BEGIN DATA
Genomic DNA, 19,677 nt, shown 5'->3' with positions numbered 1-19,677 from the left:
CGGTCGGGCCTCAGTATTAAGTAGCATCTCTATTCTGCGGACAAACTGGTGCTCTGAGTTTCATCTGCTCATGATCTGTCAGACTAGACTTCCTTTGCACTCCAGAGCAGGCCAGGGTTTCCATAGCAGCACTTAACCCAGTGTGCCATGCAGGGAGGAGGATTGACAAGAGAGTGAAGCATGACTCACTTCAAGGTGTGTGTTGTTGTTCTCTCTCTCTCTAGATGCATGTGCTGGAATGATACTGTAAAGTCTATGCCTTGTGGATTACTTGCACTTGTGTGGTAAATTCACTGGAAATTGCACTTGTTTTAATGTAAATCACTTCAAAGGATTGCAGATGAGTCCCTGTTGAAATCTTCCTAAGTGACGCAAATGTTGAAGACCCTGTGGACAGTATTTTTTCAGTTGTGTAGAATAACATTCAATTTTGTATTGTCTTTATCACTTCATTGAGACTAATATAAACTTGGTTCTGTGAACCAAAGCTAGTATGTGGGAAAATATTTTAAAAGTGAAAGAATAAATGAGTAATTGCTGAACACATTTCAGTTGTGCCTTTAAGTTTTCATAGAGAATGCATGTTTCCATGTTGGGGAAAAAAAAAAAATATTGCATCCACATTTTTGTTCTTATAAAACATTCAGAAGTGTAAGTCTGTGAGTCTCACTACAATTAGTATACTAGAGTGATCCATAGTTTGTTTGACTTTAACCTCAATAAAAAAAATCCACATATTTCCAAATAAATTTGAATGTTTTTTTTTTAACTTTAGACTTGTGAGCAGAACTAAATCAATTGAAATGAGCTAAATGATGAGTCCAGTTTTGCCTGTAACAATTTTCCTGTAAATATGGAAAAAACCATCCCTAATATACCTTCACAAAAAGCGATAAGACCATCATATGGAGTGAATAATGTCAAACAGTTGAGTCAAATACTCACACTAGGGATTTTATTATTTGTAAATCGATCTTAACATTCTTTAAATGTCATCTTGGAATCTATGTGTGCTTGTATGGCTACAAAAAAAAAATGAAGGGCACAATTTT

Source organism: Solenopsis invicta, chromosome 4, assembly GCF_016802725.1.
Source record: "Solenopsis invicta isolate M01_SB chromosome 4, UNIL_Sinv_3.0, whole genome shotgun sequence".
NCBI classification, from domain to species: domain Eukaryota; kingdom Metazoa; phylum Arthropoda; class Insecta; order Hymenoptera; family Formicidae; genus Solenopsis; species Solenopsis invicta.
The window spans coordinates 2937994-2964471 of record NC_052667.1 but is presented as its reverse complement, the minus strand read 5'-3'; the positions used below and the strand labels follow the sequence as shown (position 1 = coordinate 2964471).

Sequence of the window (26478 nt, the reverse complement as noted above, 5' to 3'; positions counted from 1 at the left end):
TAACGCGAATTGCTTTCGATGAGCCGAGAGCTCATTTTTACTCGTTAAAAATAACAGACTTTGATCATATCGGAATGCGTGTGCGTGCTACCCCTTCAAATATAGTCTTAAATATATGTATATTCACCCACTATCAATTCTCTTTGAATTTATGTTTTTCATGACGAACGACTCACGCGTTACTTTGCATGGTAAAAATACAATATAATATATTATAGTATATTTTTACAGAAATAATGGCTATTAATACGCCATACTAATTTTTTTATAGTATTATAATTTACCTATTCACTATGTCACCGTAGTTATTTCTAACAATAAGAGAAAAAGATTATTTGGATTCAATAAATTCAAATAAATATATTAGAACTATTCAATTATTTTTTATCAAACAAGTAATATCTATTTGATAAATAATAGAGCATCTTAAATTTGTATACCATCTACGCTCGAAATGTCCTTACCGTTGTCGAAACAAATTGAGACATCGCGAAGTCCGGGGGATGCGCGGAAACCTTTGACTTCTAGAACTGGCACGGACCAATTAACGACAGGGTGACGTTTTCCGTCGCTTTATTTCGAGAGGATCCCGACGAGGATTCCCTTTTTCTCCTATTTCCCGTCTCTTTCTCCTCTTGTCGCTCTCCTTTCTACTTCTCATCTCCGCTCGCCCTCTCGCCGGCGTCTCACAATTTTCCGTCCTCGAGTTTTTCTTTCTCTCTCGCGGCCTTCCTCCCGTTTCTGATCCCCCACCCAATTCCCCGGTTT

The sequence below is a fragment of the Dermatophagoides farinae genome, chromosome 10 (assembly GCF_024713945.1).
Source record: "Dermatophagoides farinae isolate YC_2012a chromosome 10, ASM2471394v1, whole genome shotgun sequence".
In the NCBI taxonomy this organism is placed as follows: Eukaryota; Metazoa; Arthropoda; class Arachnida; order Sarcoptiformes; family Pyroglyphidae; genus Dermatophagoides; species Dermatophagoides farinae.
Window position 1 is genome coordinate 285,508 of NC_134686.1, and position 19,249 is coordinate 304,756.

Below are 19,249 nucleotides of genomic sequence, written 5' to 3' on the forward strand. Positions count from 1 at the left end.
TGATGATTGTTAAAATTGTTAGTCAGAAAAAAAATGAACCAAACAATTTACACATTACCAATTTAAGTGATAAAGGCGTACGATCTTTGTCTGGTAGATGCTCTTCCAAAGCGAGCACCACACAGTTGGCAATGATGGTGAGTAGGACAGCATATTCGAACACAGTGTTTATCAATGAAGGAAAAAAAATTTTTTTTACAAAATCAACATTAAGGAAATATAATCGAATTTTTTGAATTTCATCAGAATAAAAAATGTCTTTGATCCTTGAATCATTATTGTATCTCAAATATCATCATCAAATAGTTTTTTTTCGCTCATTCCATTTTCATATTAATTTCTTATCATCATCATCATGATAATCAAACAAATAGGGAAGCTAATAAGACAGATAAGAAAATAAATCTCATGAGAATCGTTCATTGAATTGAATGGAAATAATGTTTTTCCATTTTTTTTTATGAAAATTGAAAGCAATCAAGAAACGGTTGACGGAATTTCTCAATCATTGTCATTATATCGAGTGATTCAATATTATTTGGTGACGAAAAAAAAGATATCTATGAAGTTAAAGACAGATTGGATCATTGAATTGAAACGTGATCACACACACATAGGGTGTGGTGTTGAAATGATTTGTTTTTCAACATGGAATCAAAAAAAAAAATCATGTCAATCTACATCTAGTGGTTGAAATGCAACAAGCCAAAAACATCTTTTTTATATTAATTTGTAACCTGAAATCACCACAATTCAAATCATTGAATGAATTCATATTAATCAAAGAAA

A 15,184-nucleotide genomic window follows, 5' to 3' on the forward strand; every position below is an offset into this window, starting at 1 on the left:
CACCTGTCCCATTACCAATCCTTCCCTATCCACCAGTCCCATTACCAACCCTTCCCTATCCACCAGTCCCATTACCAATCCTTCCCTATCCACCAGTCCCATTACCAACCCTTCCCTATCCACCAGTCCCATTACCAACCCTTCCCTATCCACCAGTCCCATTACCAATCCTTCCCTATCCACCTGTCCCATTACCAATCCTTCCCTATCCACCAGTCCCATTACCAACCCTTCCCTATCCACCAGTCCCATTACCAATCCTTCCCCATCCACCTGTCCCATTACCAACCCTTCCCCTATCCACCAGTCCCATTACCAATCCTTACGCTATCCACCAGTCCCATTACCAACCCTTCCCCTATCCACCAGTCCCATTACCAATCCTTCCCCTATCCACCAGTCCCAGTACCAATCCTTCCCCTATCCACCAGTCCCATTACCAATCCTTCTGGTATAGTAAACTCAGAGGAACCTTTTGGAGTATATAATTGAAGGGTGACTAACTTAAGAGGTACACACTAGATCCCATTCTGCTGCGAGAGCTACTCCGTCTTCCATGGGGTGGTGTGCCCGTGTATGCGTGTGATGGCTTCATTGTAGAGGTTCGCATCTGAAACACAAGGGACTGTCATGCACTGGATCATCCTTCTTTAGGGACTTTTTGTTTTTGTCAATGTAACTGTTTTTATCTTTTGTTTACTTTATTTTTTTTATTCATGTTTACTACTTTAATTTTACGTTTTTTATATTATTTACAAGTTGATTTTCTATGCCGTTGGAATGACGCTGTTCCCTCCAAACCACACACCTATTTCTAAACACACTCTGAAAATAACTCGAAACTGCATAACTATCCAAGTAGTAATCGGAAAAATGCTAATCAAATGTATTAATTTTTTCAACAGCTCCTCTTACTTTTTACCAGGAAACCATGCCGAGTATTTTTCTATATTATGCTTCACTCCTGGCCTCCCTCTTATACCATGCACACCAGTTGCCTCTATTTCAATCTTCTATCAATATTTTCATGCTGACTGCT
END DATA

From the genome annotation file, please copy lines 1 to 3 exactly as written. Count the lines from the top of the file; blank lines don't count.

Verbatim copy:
Genomic DNA, 19,677 nt, shown 5'->3' with positions numbered 1-19,677 from the left:
CGGTCGGGCCTCAGTATTAAGTAGCATCTCTATTCTGCGGACAAACTGGTGCTCTGAGTTTCATCTGCTCATGATCTGTCAGACTAGACTTCCTTTGCACTCCAGAGCAGGCCAGGGTTTCCATAGCAGCACTTAACCCAGTGTGCCATGCAGGGAGGAGGATTGACAAGAGAGTGAAGCATGACTCACTTCAAGGTGTGTGTTGTTGTTCTCTCTCTCTCTAGATGCATGTGCTGGAATGATACTGTAAAGTCTATGCCTTGTGGATTACTTGCACTTGTGTGGTAAATTCACTGGAAATTGCACTTGTTTTAATGTAAATCACTTCAAAGGATTGCAGATGAGTCCCTGTTGAAATCTTCCTAAGTGACGCAAATGTTGAAGACCCTGTGGACAGTATTTTTTCAGTTGTGTAGAATAACATTCAATTTTGTATTGTCTTTATCACTTCATTGAGACTAATATAAACTTGGTTCTGTGAACCAAAGCTAGTATGTGGGAAAATATTTTAAAAGTGAAAGAATAAATGAGTAATTGCTGAACACATTTCAGTTGTGCCTTTAAGTTTTCATAGAGAATGCATGTTTCCATGTTGGGGAAAAAAAAAAAATATTGCATCCACATTTTTGTTCTTATAAAACATTCAGAAGTGTAAGTCTGTGAGTCTCACTACAATTAGTATACTAGAGTGATCCATAGTTTGTTTGACTTTAACCTCAATAAAAAAAATCCACATATTTCCAAATAAATTTGAATGTTTTTTTTTTAACTTTAGACTTGTGAGCAGAACTAAATCAATTGAAATGAGCTAAATGATGAGTCCAGTTTTGCCTGTAACAATTTTCCTGTAAATATGGAAAAAACCATCCCTAATATACCTTCACAAAAAGCGATAAGACCATCATATGGAGTGAATAATGTCAAACAGTTGAGTCAAATACTCACACTAGGGATTTTATTATTTGTAAATCGATCTTAACATTCTTTAAATGTCATCTTGGAATCTATGTGTGCTTGTATGGCTACAAAAAAAAAATGAAGGGCACAATTTT

Source organism: Solenopsis invicta, chromosome 4, assembly GCF_016802725.1.